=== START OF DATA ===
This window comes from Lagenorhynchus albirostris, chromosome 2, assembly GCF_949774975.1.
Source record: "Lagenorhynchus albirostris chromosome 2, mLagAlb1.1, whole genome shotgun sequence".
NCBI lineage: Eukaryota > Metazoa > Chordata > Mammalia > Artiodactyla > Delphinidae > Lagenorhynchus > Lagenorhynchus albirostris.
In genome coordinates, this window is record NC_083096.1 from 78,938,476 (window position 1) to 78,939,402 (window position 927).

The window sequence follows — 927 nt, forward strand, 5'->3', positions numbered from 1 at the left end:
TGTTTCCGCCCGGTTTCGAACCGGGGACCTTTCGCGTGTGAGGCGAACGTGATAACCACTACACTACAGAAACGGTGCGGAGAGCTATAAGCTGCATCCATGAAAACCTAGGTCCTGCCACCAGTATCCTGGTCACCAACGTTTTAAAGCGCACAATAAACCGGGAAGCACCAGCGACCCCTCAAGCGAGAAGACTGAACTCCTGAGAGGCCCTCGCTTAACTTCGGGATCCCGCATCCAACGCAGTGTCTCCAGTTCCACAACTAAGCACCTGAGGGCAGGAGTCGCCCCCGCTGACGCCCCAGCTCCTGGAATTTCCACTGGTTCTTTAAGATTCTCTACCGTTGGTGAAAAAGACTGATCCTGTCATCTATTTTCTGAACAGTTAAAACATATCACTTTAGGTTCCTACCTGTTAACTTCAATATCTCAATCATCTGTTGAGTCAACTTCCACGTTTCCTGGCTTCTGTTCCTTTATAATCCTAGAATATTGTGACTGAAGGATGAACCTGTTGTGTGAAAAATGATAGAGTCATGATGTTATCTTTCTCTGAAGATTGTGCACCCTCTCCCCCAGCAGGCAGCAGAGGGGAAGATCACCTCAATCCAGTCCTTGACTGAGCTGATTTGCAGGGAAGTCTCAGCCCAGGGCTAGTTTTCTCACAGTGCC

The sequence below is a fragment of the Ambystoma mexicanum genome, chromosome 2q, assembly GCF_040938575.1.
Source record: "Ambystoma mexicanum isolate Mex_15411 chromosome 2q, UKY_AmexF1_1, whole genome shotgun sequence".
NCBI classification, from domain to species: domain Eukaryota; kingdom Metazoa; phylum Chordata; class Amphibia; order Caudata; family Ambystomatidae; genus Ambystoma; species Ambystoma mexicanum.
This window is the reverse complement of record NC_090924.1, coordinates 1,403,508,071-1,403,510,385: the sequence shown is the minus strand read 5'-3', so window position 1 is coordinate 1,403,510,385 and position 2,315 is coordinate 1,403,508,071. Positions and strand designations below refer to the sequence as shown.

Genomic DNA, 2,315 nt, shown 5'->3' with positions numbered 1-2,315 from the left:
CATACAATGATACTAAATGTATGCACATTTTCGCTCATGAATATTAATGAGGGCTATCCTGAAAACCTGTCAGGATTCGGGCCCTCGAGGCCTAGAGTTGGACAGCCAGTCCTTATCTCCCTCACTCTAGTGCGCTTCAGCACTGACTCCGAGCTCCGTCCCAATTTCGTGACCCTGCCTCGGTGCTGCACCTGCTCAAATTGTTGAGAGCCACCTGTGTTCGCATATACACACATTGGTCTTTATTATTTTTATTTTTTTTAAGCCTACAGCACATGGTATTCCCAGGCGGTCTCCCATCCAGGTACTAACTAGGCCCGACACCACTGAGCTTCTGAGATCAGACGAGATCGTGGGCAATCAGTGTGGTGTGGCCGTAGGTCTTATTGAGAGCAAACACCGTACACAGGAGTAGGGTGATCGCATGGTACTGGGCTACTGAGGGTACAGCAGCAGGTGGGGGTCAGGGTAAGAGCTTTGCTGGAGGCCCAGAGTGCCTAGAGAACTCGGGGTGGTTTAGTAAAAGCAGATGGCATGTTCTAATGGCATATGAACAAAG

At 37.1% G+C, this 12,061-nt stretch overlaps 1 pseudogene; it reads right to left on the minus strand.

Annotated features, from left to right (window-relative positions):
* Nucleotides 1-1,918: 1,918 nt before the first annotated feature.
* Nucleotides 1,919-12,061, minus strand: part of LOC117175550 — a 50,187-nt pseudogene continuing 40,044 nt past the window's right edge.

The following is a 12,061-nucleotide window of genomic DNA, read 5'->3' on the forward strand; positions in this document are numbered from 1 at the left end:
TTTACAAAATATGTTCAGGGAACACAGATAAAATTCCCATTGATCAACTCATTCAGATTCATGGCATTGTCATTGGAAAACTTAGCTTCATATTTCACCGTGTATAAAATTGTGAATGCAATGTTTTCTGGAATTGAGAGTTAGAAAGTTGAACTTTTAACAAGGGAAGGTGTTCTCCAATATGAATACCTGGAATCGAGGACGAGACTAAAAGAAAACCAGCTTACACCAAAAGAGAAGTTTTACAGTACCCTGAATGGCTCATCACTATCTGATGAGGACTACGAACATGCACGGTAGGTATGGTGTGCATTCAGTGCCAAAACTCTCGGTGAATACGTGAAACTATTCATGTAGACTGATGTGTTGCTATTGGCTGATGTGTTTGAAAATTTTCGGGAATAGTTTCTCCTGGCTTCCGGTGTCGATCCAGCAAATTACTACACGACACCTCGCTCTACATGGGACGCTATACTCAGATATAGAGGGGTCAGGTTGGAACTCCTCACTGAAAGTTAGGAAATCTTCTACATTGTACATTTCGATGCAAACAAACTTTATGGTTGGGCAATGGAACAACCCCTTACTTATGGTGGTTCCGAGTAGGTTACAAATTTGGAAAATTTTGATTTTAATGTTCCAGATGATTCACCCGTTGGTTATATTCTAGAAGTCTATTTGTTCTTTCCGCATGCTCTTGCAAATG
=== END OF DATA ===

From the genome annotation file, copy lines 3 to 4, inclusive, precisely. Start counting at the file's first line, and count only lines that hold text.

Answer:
NCBI lineage: Eukaryota > Metazoa > Chordata > Mammalia > Artiodactyla > Delphinidae > Lagenorhynchus > Lagenorhynchus albirostris.
In genome coordinates, this window is record NC_083096.1 from 78,938,476 (window position 1) to 78,939,402 (window position 927).